A new industry initiative aims to help Europe meet its targets for cutting high levels of food waste

In an effort to tackle food waste issues, FoodDrinkEurope – the trade association representing Europe’s food and drink industries – has announced a joint food waste declaration, Every Crumb Counts.

The initiative brings together stakeholders from across the food and packaging industries, committing them to reducing food wastage across the supply chain, in line with the European commission’s goal of halving edible food waste by 2020.

Reflecting a broader European Union drive for more effective resource management, signatories to the declaration commit to promoting a lifecycle approach in their response to the food waste issue.

Speaking at the launch of the initiative, Matthias Groote MEP, chair of the European parliament’s environment, public health and food safety committee, said: “Food wastage does not only have a big impact on the global food situation, but also significant economic and ecological consequences.”

His comments underscore the growing economic rationale for dealing with food waste – an area also explored within the joint declaration, which encourages the food industry to look at new markets for waste food.

One-third wasted  

According to a 2011 study by the Swedish Institute for Food and Biotechnology, about one-third of food intended for human consumption (about 1.3bn tonnes) is lost or wasted globally each year. In Europe, about 90m tonnes of food is wasted annually. This equates to 179kg per person.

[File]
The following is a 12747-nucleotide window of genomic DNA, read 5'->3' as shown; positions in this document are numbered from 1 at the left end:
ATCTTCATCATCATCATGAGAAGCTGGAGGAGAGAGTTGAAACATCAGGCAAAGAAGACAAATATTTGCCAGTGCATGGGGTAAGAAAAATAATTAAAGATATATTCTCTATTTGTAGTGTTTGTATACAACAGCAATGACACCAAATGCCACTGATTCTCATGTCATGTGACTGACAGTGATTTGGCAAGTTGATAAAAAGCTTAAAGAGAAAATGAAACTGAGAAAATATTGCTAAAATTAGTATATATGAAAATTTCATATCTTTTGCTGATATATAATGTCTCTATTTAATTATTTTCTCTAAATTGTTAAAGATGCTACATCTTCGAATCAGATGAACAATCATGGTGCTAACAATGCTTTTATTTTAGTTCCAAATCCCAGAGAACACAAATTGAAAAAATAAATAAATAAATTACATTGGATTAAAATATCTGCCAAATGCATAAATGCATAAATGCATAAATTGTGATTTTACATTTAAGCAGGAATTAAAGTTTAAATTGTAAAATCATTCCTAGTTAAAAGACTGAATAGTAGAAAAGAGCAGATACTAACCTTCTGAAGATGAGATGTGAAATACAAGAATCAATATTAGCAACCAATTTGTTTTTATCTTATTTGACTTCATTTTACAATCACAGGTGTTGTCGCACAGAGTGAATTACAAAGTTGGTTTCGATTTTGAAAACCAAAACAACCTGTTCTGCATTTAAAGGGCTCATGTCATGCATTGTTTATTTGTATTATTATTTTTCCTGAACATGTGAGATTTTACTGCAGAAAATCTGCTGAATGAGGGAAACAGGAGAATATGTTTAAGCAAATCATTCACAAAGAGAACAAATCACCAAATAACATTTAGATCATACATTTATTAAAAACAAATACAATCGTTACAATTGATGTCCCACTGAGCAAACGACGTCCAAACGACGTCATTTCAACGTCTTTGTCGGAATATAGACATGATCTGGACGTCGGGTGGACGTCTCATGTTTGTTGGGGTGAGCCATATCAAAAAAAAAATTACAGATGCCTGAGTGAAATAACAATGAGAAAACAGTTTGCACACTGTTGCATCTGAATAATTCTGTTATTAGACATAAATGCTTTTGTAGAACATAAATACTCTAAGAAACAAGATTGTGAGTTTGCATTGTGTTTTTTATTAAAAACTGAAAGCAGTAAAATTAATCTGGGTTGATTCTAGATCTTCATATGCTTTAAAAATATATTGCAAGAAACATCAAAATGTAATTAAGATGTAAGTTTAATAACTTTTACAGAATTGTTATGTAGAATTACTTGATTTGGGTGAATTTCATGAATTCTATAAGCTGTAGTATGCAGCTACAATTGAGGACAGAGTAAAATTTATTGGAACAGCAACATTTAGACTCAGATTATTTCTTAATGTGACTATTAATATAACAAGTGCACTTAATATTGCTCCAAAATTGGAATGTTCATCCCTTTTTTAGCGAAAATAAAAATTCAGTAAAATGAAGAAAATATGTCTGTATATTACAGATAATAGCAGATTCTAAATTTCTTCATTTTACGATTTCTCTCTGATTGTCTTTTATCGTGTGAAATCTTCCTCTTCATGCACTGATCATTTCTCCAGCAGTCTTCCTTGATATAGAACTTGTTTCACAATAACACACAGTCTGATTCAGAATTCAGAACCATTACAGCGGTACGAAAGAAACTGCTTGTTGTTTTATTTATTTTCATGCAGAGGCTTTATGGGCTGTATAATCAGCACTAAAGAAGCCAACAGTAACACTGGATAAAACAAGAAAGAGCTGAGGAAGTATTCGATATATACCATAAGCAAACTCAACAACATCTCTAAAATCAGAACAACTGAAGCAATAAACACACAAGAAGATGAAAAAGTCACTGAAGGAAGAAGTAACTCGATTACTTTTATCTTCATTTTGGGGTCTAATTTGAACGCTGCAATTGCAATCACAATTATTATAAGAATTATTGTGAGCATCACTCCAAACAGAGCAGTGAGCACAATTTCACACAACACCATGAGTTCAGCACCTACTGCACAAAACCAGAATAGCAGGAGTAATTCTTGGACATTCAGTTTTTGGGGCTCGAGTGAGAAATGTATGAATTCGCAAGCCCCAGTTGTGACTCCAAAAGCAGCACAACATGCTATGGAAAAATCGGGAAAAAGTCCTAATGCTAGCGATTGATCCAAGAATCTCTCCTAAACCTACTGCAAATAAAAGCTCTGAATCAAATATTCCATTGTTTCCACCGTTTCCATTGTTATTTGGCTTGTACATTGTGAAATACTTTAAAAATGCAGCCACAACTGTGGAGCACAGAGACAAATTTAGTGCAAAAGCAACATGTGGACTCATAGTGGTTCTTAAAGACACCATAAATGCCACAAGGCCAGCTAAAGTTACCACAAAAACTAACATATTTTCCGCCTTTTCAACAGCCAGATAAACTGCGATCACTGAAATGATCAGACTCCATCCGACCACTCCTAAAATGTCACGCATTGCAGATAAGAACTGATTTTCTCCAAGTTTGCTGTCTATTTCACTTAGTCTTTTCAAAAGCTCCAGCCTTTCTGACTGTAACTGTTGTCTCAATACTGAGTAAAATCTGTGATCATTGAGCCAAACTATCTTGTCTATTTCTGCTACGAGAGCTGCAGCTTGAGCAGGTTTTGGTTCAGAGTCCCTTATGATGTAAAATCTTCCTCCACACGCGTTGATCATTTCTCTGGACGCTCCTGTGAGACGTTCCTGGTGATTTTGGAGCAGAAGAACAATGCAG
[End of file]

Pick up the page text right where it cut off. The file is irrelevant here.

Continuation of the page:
A study conducted by the UK’s Waste Resources Action Programme (Wrap) found that household food and drink waste in the UK amounted to 7.2m tonnes in 2010 (down from 8.3m tonnes in 2006-7). This is about one-fifth of all food and drink bought in the UK.

“Food waste is a major global issue. While almost half of all UK food waste occurs in the home, we’re also aware that significant quantities are wasted through the supply chain, from farm to factory gate and onwards,” says Richard Swannell, Wrap’s food and drink director.

Wrap’s work with business and industry has focused on a number of initiatives, including the Courtauld commitment (now in its third phase) and the hospitality and food service agreement (HaFSA). The economic case for addressing food waste is clear, Swannell says. “If just 25% of businesses in the sector sign up to the HaFSA agreement, they could save a total of £76m and reduce their CO2 emissions by 570,000 tonnes,” he argues.

A number of large businesses have sought to harvest some of this low hanging fruit in recent years in the form of voluntary waste targets and commitments. In 2010, Nestlé UK committed to send zero waste to landfill by 2014. Half of its UK factories had achieved this by the end of 2012.

In June 2013, UK supermarket Sainsbury’s announced it had achieved its 20x20 goal of sending no waste to landfill. According to a Sainsbury’s spokesman, surplus food is either used by the company’s charity partners, processed into animal feed, or used to generate energy through anaerobic digestion.

Environment  ethical supply chains  Food  Rob Bailes  supply chain engagement  waste 

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